Hello, I am new here to the whole assembly thing.

I have written a bootsector that is to fit on a floppy and/or flashdrive, and have got it working upto this point ... enabling A20, PMode, loading a basic GDT, the basic stuff that sounds an awefull lot like OSDev. :lol:

My problem is, I need to find a way to avoid overwriting the FileSystem/Partition information within the bootsector.

Will someone please tell me (NASM Syntax preferred) what they would recommend doing to perform such a task.  I use dd as my preferred tool to copy bootsectors to disks, but if your advice requires a different (still runs on Linux) program, I would be happy to switch.

Thanks for all the help!
Posted on 2009-09-16 21:39:49 by XeonX369

Hello, I am new here to the whole assembly thing.

I have written a bootsector that is to fit on a floppy and/or flashdrive, and have got it working upto this point ... enabling A20, PMode, loading a basic GDT, the basic stuff that sounds an awefull lot like OSDev. :lol:

My problem is, I need to find a way to avoid overwriting the FileSystem/Partition information within the bootsector.

Will someone please tell me (NASM Syntax preferred) what they would recommend doing to perform such a task.  I use dd as my preferred tool to copy bootsectors to disks, but if your advice requires a different (still runs on Linux) program, I would be happy to switch.

Thanks for all the help!


With DD, you can indicate, among other things, byte size, byte count and initial number of bytes to skip (i.e. seek). Using DD alone, you can easily make a working copy of your MBR, and "superimpose" the partition table from the working copy onto your assembled MBR binary before sending it to sector zero with DD.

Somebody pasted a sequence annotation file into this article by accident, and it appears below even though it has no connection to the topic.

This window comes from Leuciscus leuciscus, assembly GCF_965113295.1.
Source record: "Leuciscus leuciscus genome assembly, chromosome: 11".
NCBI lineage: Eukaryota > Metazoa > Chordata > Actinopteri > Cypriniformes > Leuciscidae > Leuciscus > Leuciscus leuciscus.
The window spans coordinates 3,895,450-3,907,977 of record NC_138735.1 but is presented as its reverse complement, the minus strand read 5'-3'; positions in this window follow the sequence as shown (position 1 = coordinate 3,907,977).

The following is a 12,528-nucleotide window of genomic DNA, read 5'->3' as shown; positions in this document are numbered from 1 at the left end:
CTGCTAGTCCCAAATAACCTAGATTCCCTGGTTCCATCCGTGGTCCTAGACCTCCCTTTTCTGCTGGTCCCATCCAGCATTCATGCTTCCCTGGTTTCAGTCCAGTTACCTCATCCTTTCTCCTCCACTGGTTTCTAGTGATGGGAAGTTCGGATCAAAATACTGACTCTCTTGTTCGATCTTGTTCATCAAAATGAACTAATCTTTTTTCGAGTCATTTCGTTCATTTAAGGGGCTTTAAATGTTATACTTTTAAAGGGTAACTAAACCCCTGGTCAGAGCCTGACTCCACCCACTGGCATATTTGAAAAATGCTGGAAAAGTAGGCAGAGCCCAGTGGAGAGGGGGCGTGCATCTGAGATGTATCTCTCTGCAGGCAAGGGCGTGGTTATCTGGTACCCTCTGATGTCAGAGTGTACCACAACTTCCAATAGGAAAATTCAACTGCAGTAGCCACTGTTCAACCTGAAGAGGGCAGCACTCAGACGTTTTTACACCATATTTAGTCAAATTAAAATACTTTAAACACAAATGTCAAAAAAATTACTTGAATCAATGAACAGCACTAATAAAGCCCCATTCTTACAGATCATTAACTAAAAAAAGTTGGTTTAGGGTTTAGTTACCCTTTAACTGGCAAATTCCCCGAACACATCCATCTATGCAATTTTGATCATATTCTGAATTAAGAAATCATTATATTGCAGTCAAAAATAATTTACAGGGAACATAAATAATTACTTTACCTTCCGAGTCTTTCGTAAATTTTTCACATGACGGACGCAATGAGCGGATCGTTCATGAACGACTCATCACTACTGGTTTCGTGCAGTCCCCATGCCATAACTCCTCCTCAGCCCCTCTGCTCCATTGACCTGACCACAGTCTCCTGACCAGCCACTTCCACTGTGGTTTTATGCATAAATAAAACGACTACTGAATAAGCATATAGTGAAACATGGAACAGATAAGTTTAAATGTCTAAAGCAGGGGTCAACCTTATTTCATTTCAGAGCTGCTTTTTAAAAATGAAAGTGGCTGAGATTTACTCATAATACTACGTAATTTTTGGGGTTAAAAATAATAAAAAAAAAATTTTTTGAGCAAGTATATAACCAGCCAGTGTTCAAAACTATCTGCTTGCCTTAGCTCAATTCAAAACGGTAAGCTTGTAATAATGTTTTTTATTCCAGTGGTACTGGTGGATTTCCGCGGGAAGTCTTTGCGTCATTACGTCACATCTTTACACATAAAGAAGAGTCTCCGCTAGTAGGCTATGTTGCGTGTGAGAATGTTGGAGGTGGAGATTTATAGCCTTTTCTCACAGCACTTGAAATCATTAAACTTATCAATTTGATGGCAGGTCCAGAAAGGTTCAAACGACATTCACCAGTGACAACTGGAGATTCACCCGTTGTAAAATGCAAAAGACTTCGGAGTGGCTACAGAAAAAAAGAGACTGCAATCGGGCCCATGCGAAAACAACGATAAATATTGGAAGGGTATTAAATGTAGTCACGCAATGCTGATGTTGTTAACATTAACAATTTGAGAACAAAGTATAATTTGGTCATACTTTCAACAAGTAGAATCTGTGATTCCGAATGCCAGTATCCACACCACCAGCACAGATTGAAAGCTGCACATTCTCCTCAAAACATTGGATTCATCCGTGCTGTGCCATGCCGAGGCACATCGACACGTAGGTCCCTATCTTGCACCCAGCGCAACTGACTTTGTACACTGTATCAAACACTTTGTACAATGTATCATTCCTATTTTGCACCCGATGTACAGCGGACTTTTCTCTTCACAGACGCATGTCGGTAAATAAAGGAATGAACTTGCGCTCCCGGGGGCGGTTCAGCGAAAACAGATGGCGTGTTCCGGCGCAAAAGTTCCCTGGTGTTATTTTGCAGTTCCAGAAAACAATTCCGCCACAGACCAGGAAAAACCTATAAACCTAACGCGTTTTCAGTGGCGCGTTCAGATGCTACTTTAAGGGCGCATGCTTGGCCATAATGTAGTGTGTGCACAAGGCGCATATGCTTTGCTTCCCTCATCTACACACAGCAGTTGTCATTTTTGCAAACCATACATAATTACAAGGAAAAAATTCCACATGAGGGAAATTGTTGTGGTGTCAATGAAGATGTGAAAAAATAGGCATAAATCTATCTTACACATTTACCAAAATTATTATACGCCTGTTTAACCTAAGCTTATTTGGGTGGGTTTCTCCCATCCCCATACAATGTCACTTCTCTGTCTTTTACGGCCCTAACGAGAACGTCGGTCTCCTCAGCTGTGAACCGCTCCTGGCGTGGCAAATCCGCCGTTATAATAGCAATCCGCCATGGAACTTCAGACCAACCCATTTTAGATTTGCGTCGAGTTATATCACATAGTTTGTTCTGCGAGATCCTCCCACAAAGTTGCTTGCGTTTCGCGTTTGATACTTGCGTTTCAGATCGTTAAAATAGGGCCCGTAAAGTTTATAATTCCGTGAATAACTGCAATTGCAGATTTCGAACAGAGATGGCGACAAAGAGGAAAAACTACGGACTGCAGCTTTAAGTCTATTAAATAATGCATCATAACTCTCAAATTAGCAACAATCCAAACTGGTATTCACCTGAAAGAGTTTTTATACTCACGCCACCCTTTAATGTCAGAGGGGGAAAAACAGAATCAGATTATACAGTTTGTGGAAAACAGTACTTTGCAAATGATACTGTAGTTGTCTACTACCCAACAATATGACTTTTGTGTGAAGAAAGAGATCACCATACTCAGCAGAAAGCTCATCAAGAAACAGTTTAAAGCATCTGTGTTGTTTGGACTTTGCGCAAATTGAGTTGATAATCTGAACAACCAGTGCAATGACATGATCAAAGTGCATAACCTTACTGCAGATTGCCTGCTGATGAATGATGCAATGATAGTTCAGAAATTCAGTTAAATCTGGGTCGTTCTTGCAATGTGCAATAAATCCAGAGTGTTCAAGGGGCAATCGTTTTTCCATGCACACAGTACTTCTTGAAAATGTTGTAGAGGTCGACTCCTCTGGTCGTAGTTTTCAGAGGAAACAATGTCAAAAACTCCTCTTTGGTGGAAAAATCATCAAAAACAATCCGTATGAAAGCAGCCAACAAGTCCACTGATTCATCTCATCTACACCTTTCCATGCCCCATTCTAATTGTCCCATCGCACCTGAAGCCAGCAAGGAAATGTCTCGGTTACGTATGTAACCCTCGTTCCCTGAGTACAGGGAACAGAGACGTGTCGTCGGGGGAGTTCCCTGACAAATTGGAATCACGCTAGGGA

Personally, I would encourage you to invest in an emulator such as Bochs or QEmu. You're not far enough along in OS development to have a significant need for a "real" computer, so using such robust emulators will dramatically decrease your development/testing time (no reboots) as well as give you a nice sandbox to play in.
Posted on 2009-09-17 01:38:51 by SpooK
I do use Bochs as my current emulator for testing my code.

So, how exactly would I do what you said with DD.

(sorry for the late reply, I have been out of commission for surgery)
Posted on 2009-09-28 09:43:13 by XeonX369

So, how exactly would I do what you said with DD.


Check out DD's manpage, it will list the available options to skip/seek to a particular part of a file and copy the desired amount of data, among other things.
Posted on 2009-09-28 12:08:03 by SpooK
Well to preserve... just don't write over it... there is a good document on MBR structure. your initial bootloader shouldn't take up more then 446 bytes but this also includes the BPB. Enough to add code to load some other sectors though. so in english and asm. Links are to various info about MBR and various file systems. Hope this helps!
http://home.teleport.com/~brainy/fat16.htm
http://bootmaster.filerecovery.biz/appnote3.html
http://en.wikipedia.org/wiki/Master_boot_record
http://mirror.href.com/thestarman/asm/mbr/STDMBR.htm

JMP start
NOP

;BIOS PARAMETER BLOCK
...
;code to load additional sectors of your choosing into memory (I use the sectors not in use by the filesystem for Fat12 i use LBA1-LBA10)
...
JMP
Posted on 2009-10-29 00:29:52 by Goose007
Folks used to write a "dropper" program to do this...

; read your "mbr.bin" into a buffer
; read original MBR into a different buffer
; copy partition table from "old_buffer" to "new_buffer"
; write "new_buffer" back to disk

Learning to use "dd" might be easier, but writing the "dropper" program might be good practice.

All MBRs do pretty much the same thing - move itself out of the way, parse the partition table, read the bootsector from the "active" partition to 0:7C00h, jump to 0:7C00h. So... is there any point to writing your own? This is *not* the place to switch to PMODE!

You haven't got an MBR on a floppy, in any case. I've never worked with a flash drive (sounds like a good idea), or with an emulator... Finally got Bochs to build (had to download a "release candidate" - the "current" version gives "unresolved symbol"...), but I don't know what to do with it...

Best,
Frank

Posted on 2009-10-29 12:06:51 by fbkotler